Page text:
Celiac disease (CD) is a permanent intolerance to gluten that results in damage of the small intestinal mucosa, and it is one of the common causes of chronic malabsorption in Caucasian children. In CD children, short stature could be the only presenting clinical feature, even in absence of gastroinstestinal symptoms. Generally, withdrawal of gluten from the diet leads to a rapid catch-up growth of body weight within 6-12 months, whereas the height catches up more gradually. A degree of dysfunction of the endocrine axis could be observed in children with CD, but the pituitary function usually normalized after the institution of gluten-free diet. On the other hand, it has been previously reported some patients with isolated and multiple GH deficiency (GHD) showing no catch-up growth during a gluten-free diet, in spite of reversion to seronegativity for EMA. These patients could benefit from substitutive GH therapy as idiopathic GHD ones. This review deals with the problem of linear growth in CD children and points to the importance of the evaluation of GH secretion in those children who showed no catch-up growth after the introduction of gluten-free diet in order to start a GH replacement therapy whether GHD is documented.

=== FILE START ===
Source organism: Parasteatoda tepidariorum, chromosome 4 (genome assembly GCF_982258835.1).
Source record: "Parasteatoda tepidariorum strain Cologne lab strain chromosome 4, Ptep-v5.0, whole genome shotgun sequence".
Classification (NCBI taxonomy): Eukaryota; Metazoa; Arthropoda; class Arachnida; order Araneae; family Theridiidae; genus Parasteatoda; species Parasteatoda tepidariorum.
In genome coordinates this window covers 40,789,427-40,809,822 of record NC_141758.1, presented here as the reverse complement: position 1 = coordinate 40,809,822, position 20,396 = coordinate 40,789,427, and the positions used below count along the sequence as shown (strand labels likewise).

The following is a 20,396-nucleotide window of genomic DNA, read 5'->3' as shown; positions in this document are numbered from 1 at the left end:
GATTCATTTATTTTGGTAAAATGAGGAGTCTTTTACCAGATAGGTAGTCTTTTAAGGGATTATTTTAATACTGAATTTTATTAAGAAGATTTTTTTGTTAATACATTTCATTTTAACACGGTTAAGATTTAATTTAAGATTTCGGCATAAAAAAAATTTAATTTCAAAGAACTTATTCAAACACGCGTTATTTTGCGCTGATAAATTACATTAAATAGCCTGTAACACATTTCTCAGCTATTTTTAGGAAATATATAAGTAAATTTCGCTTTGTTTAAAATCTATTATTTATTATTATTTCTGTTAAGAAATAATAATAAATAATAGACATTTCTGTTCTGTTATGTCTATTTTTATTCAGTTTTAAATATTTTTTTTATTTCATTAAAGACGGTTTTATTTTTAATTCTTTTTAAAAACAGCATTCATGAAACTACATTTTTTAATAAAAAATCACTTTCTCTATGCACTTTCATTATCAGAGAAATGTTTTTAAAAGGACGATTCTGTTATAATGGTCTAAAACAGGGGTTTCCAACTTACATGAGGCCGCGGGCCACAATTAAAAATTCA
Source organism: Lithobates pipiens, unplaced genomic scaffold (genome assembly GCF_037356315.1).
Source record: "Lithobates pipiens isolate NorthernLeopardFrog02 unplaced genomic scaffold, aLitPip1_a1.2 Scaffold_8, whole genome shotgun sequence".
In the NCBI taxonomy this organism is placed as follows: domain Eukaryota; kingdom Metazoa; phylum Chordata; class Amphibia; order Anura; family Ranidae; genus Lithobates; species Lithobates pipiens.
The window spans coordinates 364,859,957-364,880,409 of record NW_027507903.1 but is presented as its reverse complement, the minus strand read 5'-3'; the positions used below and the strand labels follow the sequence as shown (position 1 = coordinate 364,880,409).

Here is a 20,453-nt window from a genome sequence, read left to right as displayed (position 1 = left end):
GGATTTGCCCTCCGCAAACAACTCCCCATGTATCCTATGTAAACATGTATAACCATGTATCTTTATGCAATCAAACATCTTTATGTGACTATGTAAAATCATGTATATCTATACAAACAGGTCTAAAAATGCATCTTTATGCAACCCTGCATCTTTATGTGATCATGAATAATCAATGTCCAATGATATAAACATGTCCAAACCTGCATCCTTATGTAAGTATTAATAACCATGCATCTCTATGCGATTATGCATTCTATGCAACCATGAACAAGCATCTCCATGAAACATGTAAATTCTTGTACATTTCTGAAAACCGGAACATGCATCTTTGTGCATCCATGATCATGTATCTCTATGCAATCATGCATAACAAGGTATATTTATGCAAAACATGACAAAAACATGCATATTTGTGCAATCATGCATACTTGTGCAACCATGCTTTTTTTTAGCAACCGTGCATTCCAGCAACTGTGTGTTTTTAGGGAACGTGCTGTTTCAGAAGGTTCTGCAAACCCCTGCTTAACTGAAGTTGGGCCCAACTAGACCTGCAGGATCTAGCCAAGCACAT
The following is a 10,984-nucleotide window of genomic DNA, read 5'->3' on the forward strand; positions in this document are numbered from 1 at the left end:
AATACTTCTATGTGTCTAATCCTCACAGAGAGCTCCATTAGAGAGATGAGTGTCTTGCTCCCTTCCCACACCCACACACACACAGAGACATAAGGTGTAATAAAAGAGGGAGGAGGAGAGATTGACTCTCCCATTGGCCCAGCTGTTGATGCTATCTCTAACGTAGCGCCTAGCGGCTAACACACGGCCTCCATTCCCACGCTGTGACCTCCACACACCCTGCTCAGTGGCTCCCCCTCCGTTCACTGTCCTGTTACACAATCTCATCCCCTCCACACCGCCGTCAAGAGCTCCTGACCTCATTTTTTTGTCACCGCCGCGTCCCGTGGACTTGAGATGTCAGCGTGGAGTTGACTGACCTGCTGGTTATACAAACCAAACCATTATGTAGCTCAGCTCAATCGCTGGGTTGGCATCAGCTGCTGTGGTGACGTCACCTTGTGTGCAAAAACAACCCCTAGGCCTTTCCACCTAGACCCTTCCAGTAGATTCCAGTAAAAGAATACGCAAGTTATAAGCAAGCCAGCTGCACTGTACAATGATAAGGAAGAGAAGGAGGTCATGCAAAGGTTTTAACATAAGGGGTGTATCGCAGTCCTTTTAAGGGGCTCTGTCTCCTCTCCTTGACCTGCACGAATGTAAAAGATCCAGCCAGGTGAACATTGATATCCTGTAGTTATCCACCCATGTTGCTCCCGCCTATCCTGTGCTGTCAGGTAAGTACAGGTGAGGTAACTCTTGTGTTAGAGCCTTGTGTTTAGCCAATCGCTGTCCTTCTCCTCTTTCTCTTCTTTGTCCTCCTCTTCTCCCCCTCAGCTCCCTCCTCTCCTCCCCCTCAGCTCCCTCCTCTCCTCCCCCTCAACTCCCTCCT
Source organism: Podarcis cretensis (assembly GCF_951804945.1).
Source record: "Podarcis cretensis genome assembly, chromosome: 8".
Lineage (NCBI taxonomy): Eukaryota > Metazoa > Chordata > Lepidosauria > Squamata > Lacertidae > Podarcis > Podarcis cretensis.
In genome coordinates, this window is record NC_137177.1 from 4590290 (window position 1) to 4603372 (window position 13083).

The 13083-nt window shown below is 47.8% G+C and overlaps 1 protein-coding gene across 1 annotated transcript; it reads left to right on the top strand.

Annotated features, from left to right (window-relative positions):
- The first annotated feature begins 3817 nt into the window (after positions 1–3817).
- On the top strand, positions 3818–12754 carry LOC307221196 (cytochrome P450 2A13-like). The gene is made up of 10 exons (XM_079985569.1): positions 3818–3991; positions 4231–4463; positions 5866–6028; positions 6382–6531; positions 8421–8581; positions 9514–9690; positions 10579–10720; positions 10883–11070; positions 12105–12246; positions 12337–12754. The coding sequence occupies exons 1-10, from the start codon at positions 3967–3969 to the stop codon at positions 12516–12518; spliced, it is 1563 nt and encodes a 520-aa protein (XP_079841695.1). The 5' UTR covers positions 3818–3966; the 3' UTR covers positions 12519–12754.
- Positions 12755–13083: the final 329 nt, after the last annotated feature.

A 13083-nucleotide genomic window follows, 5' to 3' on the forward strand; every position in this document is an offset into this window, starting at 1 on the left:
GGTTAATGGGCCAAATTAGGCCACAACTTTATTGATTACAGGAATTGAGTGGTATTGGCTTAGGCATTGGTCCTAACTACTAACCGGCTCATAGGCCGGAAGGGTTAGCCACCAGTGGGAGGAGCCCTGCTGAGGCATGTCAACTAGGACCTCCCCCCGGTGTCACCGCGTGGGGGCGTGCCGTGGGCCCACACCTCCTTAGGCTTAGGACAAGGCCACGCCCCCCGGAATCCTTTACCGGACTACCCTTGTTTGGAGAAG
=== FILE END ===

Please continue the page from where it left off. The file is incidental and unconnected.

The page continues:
Keywords: Celiac disease, short stature, growth hormone, growth hormone deficiency, anti-endomysial antibodies, glutenfree diet
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